As noted earlier on this Forum, on July 28 the good citizens of
held a referendum to see if they good citizens of Atlanta
wanted to raise the sales tax and devote the increased revenues to repairing
the worst traffic system in America. The voters spoke loudly, and
they spoke clearly.
The SPLOST—a delightful acronym for special-purpose local-option sales tax, a funding mechanism used in Georgia to allow communities to tax themselves for a specific purpose—would come up for renewal in ten years; if the required revenue were raised before that, the tax would go away. An oversight board would ensure that the funds were spent only on the designated projects. It was, in short, as politically palatable as a tax increase could be in deeply Republican
. And in
nine of Georgia Georgia’s 12 regions—including
its biggest, richest and most traffic-choked—voters still said no. Atlanta
Both supporters and opponents predicted a close race. Both were wrong: 63% of voters in the metro-Atlanta region said no, despite the strong support of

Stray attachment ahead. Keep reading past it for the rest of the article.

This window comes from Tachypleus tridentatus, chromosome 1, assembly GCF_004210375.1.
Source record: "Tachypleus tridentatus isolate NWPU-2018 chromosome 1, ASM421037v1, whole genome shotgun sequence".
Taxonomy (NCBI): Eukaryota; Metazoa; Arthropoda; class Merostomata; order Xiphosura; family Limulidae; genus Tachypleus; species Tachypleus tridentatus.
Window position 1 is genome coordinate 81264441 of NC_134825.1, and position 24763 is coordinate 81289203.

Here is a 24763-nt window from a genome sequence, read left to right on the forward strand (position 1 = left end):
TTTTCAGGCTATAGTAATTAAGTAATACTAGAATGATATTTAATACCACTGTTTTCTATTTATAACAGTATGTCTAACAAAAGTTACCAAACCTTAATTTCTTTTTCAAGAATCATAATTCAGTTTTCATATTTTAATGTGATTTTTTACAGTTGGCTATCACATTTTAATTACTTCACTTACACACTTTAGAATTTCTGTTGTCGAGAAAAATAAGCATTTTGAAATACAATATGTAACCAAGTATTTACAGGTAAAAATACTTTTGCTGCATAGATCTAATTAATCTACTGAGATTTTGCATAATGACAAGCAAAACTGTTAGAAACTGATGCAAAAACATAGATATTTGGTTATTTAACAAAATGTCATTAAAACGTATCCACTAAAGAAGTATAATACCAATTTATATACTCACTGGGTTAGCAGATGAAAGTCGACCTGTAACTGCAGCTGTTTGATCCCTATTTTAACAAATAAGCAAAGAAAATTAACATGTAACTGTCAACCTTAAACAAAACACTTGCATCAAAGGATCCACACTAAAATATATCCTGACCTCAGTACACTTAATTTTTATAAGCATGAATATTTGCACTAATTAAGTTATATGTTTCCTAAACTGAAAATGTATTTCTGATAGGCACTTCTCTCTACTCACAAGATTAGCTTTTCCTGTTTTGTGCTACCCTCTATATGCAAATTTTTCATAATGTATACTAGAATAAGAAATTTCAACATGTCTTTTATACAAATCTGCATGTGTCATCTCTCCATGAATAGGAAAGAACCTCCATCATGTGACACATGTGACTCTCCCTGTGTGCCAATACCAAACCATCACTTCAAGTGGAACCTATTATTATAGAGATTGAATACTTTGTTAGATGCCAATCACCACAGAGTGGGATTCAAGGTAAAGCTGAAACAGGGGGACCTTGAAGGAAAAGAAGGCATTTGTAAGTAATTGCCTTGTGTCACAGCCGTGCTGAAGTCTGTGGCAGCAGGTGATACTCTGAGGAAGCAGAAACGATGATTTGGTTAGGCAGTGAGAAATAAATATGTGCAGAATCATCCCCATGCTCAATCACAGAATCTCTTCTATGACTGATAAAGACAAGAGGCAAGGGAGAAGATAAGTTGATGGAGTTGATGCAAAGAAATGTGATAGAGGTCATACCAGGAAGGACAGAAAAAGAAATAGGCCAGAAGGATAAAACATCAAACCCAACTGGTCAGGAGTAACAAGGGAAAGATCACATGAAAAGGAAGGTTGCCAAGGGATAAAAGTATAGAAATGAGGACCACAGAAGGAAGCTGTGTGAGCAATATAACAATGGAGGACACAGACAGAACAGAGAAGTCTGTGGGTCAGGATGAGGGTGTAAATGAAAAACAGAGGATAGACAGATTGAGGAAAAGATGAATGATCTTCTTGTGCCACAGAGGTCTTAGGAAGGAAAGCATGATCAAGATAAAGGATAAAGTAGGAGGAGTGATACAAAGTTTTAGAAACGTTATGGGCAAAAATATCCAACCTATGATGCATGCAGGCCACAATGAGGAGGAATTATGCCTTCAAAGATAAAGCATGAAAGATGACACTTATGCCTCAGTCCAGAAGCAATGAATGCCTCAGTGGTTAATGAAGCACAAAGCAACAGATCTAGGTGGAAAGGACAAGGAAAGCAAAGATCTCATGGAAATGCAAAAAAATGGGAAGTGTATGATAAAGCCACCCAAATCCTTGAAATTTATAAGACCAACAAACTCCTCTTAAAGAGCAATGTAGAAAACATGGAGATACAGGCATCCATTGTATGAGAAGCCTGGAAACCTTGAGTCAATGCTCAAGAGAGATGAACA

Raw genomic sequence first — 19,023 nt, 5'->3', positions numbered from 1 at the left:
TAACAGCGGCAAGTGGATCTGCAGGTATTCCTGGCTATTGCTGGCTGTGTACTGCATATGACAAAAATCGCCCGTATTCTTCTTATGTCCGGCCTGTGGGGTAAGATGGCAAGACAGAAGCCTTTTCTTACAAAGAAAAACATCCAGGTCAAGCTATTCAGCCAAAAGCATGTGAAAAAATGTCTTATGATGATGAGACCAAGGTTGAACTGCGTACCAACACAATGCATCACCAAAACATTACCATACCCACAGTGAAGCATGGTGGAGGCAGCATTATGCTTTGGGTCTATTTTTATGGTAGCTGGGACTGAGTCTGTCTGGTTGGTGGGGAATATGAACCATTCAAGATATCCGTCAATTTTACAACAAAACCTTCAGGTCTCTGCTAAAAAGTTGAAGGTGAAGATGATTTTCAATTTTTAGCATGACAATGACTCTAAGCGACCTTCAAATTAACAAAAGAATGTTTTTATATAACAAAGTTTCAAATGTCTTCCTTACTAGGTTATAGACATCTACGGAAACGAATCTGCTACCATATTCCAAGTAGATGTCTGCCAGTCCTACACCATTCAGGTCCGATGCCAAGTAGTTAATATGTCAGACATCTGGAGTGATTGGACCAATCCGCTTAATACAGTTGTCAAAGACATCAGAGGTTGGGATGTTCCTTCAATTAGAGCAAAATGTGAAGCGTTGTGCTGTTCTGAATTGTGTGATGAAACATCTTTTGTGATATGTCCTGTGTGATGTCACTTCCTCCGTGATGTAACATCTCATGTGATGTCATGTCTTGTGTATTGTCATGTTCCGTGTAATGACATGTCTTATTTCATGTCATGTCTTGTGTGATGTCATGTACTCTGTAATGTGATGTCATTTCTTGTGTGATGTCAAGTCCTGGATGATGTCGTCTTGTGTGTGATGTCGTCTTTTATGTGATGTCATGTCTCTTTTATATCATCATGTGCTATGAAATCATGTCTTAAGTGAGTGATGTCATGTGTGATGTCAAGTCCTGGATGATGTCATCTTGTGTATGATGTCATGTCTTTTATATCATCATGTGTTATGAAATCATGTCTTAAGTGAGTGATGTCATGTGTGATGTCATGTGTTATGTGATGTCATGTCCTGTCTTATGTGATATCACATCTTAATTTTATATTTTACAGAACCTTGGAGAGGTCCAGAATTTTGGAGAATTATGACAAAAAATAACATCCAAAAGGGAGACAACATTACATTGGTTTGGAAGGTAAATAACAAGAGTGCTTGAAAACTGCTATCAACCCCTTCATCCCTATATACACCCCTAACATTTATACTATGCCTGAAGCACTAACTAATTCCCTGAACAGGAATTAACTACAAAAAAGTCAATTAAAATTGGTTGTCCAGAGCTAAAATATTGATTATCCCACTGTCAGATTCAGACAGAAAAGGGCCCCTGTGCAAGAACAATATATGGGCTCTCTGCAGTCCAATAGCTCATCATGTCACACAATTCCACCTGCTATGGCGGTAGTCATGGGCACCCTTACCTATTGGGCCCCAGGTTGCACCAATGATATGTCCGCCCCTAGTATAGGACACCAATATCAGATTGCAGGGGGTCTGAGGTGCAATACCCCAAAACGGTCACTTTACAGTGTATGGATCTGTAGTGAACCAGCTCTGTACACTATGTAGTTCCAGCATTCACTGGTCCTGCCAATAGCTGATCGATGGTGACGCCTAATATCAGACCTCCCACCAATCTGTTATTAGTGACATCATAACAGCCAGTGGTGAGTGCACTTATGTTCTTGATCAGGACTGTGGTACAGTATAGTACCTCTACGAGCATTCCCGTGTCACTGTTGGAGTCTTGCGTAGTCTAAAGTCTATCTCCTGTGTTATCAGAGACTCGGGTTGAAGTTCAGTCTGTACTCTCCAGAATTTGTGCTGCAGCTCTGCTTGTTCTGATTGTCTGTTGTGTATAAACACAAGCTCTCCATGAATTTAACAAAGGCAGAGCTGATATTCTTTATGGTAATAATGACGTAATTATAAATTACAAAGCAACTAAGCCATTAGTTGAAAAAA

Democratic mayor, ’s
Republican governor, Nathan Deal, and the region’s powerful business folk, who
fear that the notoriously dreadful traffic is hurting the city’s
competitiveness. Kasim Reed,
Now let’s make sure everyone understands what has happened and what it means. It’s not that the people of
and surrounding regions don’t want a better transportation system, they all
do. What they don’t want is to have to
pay for it. They are just like the huge
majority of Americans, in favor of higher government spending, opposed to
The situation in
was not a
partisan one. Conservative Republican
leaders and conservative business leaders supported the tax increase. The situation was one that is becoming more
and more typical in Atlanta America,
‘hell no, we won’t pay’ attitude towards public services.
Republican are though indirectly responsible for this type of attitude. They have run on the platform that taxes can be cut and that public services do not have to be cut. Presidents Reagan and Bush II all championed tax cuts, and all championed huge increases in government spending. So it is only natural for voters, particularly Republican voters to believe that such a situation can continue indefinitely.
Of course if Mr. Romney is elected and Republicans really do, contrary to their past actions, try to reduce government spending then the conservative voters will find out what reality is. They won’t like it.